It will probably survive, actually. Many people will buy the journal in the next few weeks, even if they never read it before. There are many talentuous cartoonists that can help for a few months if needed. And even without that, how could the French government let that journal fail in the next weeks ? It would be a very negative symbol; that would mean "they" won.
jknz 20 hours ago | link

People are going in the streets to support the newspaper in France and other European cities, a map is available here: http://www.leparisien.fr/faits-divers/carte-interactive-tous...
A noticeable fact is how mainstream newspapers in France are careful not to make the amalgam between these few barbarians and a whole religion.


Emiliano Zapata


I want to die a slave to principles. Not to men.
Emiliano Zapata Salazar (8 August 1879 – 10 April 1919) was a leading figure in the Mexican Revolution against the dictatorship of Porfirio Díaz which broke out in 1910.

    • I'd rather die on my feet, than live on my knees.
      • As quoted in Liberation Theologies in North America and Europe‎ (1979) by Gerald H. Anderson and Thomas F. Stransky, p. 281; this is sometimes misattributed to the more modern revolutionary, Che Guevara, and to "La Pasionaria" Dolores Ibárruri, especially in Spain, where she popularized it in her famous speeches during the Spanish Civil War, to José Martí, and toAeschylus who is credited with a similar declaration in Prometheus Bound: "For it would be better to die once and for all than to suffer pain for all one's life." The phrase "better that we should die on our feet rather than live on our knees" was spoken byFrançois-Noël Gracchus Babeuf in his defence of the Conspiracy of Equals in April 1797. In French it read, 'Ne vaut-il pas mieux emporter la glorie de n'avoir pas survecu a la servitude?' but transliterated this bears no resemblance whatever to the quote under discussion. see: The Defense of Gracchus Babeuf Before the High Court of Vendome (1967), edited and translated by John Anthony Scott, p. 88 and p. 90, n. 12.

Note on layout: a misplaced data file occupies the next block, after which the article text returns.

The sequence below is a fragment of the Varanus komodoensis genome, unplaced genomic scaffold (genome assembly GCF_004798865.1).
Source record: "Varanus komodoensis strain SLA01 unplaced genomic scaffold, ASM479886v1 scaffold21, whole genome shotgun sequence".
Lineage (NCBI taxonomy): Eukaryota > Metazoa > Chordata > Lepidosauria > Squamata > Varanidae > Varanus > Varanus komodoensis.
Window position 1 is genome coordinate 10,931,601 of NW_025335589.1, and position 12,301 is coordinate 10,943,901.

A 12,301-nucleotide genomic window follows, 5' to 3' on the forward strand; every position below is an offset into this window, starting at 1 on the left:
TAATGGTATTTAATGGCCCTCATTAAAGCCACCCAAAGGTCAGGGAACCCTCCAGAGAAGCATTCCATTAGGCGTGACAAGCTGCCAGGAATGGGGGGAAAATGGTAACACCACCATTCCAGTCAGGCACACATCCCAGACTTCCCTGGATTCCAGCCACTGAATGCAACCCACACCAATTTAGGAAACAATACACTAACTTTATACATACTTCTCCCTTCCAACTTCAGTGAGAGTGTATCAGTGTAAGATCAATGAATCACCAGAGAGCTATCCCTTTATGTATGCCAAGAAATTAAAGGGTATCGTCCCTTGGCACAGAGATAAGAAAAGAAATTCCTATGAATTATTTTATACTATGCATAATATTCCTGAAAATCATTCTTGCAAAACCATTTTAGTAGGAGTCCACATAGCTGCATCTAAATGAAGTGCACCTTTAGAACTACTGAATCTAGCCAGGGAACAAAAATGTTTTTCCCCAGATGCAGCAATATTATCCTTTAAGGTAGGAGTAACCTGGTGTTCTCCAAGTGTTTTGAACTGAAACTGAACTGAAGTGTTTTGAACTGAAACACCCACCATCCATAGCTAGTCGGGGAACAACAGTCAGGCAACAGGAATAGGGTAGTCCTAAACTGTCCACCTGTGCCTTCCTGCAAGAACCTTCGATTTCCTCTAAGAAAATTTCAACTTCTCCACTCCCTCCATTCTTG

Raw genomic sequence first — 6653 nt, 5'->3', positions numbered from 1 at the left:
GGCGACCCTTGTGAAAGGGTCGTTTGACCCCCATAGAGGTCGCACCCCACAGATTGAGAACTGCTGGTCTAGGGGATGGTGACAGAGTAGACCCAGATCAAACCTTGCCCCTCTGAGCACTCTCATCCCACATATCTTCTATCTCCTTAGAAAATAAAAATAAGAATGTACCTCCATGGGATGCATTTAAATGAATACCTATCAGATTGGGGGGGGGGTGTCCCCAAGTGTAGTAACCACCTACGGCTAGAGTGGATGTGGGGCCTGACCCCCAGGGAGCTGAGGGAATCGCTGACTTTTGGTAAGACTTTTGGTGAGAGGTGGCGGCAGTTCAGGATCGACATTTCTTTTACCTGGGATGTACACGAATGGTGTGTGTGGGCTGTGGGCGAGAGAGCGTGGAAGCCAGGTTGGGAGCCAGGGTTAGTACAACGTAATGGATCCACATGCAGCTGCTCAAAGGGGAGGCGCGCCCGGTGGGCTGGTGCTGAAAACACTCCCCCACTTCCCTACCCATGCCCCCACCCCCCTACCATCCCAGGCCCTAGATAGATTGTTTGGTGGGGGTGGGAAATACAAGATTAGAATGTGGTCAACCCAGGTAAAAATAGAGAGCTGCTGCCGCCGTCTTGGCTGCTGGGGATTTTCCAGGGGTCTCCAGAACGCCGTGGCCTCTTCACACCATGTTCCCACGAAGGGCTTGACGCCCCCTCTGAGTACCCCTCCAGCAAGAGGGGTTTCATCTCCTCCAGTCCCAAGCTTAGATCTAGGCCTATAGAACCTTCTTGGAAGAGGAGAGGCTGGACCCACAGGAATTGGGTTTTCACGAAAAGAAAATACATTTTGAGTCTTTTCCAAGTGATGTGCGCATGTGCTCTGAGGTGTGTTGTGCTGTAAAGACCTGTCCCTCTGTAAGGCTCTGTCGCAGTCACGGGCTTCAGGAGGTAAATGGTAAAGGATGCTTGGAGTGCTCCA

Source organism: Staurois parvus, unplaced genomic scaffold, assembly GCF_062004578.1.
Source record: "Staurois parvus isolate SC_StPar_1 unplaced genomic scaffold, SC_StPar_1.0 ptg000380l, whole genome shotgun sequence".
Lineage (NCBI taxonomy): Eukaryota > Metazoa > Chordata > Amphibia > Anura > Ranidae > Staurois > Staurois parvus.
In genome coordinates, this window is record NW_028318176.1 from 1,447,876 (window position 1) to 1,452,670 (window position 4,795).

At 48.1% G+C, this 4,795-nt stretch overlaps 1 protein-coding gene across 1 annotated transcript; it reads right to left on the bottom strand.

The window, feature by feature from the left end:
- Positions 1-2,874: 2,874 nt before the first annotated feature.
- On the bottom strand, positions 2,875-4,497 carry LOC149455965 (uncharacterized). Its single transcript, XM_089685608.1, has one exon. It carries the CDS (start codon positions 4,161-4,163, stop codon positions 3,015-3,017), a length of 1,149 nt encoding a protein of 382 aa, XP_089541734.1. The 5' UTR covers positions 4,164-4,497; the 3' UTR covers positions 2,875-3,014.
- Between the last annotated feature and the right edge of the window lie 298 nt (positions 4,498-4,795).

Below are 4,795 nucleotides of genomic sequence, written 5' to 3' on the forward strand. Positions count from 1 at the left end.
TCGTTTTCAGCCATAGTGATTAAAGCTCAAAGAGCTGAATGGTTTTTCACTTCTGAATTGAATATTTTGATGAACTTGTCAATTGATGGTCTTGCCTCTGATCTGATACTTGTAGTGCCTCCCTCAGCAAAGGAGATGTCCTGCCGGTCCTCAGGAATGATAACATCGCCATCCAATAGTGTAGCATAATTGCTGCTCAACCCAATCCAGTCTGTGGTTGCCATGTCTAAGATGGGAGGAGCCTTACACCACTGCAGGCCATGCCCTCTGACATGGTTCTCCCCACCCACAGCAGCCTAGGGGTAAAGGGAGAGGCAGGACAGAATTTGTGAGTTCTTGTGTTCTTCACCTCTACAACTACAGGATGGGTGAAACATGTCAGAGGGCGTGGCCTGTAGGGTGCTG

• Spanish variants:
    • ¡Prefiero morir de pie que vivir siempre arrodillado!
      • I'd prefer to die standing, than to live always on my knees.
        • As quoted in Operación Cobra : historia de una gesta romántica (1988) by Alvaro Pablo Ortiz and Oscar Lara, p. 29
    • Variant translations:
      • Men of the South! It is better to die on your feet than to live on your knees!
        • With an extension, as quoted in Timeless Mexico (1944) by Hudson Strode, p. 259
      • I would rather die standing than live on my knees!
      • It is better to die on your feet than to live on your knees!
      • I prefer to die standing than to live forever kneeling.
      • Prefer death on your feet to living on your knees.
  • La tierra es de quien la trabaja con sus manos.
    • The land belongs to those who work it with their hands.
      • Quoted as a slogan of the revolutionaries in Shirt-Sleeve Diplomat (1947) Vol. 5, p. 199, by Josephus Daniels, and specifically attributed to Zapata by Ángel Zúñiga in 1998, as quoted in Mexican Social Movements and the Transition to Democracy (2005), by John Stolle-McAllister
  • Ignorance and obscurantism have never produced anything other than flocks of slaves for tyranny.
    • Remarks in regard to Pancho Villa, as quoted in The Unknown Lore of Amexem's Indigenous People : An Aboriginal Treatise (2008) by Noble Timothy Myers-El, p. 158